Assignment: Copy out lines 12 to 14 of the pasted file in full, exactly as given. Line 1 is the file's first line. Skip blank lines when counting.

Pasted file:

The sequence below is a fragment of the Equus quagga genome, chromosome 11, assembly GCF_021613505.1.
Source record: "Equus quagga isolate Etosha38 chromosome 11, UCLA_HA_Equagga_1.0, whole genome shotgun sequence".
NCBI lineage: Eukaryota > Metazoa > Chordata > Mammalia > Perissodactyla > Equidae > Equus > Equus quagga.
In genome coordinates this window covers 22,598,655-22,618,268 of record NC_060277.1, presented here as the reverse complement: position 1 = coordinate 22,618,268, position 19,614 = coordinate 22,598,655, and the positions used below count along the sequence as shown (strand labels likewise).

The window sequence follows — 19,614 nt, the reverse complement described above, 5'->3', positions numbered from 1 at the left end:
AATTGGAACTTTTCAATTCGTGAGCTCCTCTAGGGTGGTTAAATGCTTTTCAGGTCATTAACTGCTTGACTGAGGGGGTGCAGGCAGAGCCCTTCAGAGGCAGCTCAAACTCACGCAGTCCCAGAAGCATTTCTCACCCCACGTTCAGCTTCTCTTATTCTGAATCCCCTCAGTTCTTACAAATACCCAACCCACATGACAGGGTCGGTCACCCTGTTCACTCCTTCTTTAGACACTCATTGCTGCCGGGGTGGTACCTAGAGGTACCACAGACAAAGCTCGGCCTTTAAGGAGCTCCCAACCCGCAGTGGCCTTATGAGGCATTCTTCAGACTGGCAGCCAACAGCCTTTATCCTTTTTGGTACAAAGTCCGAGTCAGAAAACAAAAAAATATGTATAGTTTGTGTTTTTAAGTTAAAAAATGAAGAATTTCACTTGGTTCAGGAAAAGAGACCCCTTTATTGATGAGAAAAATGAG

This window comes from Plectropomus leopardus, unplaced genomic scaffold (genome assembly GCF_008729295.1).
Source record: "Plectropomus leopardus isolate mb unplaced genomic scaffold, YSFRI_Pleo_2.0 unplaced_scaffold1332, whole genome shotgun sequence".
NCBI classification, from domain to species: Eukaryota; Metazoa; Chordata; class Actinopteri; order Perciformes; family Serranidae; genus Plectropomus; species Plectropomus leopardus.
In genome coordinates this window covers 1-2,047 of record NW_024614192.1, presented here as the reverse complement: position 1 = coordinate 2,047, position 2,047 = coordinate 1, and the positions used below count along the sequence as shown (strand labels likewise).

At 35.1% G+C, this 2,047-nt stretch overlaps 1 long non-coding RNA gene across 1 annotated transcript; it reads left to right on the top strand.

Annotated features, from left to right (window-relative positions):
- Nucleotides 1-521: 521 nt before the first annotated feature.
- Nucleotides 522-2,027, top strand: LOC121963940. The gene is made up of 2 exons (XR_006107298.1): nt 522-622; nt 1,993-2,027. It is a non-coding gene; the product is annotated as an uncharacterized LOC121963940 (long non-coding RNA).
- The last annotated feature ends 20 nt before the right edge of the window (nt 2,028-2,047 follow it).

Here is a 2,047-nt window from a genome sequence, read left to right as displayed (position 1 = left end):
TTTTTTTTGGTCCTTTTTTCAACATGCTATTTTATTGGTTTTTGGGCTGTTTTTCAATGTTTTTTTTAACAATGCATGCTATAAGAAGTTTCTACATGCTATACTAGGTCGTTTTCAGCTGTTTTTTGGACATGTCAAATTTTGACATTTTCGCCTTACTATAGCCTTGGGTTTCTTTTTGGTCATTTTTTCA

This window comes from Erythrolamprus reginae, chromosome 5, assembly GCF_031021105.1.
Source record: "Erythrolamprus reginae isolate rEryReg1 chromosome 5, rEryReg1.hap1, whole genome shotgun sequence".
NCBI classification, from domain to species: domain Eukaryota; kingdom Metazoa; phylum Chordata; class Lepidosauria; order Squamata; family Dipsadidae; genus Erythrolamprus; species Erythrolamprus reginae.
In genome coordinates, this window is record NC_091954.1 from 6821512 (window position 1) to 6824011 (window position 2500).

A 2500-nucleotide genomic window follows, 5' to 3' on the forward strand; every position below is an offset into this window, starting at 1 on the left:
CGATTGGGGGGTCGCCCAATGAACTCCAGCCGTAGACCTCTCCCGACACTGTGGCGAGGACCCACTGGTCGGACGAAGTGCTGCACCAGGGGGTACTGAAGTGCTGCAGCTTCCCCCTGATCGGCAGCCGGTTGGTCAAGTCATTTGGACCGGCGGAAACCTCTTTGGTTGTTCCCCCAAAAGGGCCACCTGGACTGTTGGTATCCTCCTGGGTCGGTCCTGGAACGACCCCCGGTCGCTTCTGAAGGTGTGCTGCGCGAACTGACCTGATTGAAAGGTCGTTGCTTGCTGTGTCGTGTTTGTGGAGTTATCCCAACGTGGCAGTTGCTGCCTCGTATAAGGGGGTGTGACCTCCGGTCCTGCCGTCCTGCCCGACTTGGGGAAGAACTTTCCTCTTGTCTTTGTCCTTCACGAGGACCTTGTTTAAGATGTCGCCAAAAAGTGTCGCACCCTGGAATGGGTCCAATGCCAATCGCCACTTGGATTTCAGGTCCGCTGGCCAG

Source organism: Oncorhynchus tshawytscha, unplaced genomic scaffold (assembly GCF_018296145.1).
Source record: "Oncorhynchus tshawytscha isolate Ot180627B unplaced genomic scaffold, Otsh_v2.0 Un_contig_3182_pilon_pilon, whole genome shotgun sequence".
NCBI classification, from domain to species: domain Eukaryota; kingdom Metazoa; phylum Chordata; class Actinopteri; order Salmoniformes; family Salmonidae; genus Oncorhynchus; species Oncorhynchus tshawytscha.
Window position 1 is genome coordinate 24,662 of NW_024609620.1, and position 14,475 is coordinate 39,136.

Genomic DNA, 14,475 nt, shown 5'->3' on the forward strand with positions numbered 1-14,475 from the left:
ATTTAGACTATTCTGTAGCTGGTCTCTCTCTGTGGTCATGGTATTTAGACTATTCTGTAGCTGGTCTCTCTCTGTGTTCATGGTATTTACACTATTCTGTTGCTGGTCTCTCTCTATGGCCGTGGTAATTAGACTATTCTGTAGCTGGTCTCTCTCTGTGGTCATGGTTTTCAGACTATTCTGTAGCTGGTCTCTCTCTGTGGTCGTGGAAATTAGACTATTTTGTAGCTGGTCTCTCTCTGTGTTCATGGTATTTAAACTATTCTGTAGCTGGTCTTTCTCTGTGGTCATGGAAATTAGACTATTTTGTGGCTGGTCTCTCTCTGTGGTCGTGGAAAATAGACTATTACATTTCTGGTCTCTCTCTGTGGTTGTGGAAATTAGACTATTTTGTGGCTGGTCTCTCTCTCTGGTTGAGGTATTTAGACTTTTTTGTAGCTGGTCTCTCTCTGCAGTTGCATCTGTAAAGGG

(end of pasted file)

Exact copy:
Annotated features, from left to right (window-relative positions):
- Nucleotides 1-521: 521 nt before the first annotated feature.
- Nucleotides 522-2,027, top strand: LOC121963940. The gene is made up of 2 exons (XR_006107298.1): nt 522-622; nt 1,993-2,027. It is a non-coding gene; the product is annotated as an uncharacterized LOC121963940 (long non-coding RNA).